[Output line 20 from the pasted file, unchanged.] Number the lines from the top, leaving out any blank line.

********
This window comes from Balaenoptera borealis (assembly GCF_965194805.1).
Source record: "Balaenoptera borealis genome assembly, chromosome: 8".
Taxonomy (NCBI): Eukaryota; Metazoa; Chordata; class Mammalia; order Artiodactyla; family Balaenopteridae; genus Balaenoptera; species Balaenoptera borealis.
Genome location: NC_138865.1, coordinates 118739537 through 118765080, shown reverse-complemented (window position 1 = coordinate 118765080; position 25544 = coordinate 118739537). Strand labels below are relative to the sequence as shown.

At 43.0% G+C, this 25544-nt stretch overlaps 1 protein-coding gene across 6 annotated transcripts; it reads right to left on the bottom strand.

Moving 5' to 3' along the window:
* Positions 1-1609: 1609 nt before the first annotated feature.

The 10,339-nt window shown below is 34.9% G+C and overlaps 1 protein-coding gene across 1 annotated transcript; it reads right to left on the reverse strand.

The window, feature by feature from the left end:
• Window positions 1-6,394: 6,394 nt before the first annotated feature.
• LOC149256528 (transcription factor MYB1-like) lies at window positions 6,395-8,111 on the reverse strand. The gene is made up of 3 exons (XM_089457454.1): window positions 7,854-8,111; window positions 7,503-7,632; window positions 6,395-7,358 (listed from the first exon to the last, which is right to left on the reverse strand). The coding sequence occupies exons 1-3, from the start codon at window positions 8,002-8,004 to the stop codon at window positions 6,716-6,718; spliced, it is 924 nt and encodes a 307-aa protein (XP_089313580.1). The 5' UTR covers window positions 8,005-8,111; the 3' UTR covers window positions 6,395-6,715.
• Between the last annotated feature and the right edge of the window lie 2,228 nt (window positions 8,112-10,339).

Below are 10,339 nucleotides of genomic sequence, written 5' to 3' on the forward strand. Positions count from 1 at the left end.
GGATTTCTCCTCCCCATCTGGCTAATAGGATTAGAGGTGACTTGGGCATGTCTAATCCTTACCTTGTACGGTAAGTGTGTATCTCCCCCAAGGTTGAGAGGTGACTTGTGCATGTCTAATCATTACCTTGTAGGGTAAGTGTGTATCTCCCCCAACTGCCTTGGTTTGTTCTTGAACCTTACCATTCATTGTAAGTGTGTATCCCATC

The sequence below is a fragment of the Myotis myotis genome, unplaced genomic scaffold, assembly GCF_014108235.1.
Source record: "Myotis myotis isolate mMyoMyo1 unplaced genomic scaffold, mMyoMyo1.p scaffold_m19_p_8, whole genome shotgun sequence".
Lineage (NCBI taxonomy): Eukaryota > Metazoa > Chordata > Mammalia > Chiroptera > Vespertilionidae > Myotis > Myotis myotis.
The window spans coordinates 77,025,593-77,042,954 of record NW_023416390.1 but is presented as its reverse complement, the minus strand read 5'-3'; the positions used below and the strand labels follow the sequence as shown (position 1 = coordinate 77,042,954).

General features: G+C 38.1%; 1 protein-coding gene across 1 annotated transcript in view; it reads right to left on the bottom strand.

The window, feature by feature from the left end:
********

The window, feature by feature from the left end: